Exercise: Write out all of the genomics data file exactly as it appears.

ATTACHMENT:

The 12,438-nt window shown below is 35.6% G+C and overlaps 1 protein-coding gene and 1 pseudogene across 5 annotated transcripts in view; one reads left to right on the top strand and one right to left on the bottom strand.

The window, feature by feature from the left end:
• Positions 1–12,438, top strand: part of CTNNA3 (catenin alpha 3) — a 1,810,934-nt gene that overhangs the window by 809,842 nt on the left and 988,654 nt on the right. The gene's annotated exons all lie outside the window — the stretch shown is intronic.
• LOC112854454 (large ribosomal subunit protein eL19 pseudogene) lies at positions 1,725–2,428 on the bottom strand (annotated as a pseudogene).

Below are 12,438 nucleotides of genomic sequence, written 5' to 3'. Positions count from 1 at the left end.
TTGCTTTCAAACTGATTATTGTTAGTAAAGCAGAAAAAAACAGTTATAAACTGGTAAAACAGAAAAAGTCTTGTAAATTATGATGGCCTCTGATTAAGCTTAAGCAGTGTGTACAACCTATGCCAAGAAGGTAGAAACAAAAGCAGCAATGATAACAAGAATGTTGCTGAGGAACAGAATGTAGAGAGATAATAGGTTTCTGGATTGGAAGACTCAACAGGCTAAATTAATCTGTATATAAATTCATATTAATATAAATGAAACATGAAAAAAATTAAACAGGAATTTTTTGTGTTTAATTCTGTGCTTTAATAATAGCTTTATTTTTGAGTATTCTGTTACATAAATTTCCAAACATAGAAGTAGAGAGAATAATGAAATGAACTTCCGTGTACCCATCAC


The 12,438-nt window shown below is 35.6% G+C and overlaps 1 protein-coding gene and 1 pseudogene across 5 annotated transcripts in view; one reads left to right on the top strand and one right to left on the bottom strand.

The window, feature by feature from the left end:
• Positions 1–12,438, top strand: part of CTNNA3 (catenin alpha 3) — a 1,810,934-nt gene that overhangs the window by 809,842 nt on the left and 988,654 nt on the right. The gene's annotated exons all lie outside the window — the stretch shown is intronic.
• LOC112854454 (large ribosomal subunit protein eL19 pseudogene) lies at positions 1,725–2,428 on the bottom strand (annotated as a pseudogene).

Below are 12,438 nucleotides of genomic sequence, written 5' to 3'. Positions count from 1 at the left end.
TTGCTTTCAAACTGATTATTGTTAGTAAAGCAGAAAAAAACAGTTATAAACTGGTAAAACAGAAAAAGTCTTGTAAATTATGATGGCCTCTGATTAAGCTTAAGCAGTGTGTACAACCTATGCCAAGAAGGTAGAAACAAAAGCAGCAATGATAACAAGAATGTTGCTGAGGAACAGAATGTAGAGAGATAATAGGTTTCTGGATTGGAAGACTCAACAGGCTAAATTAATCTGTATATAAATTCATATTAATATAAATGAAACATGAAAAAAATTAAACAGGAATTTTTTGTGTTTAATTCTGTGCTTTAATAATAGCTTTATTTTTGAGTATTCTGTTACATAAATTTCCAAACATAGAAGTAGAGAGAATAATGAAATGAACTTCCGTGTACCCATCAC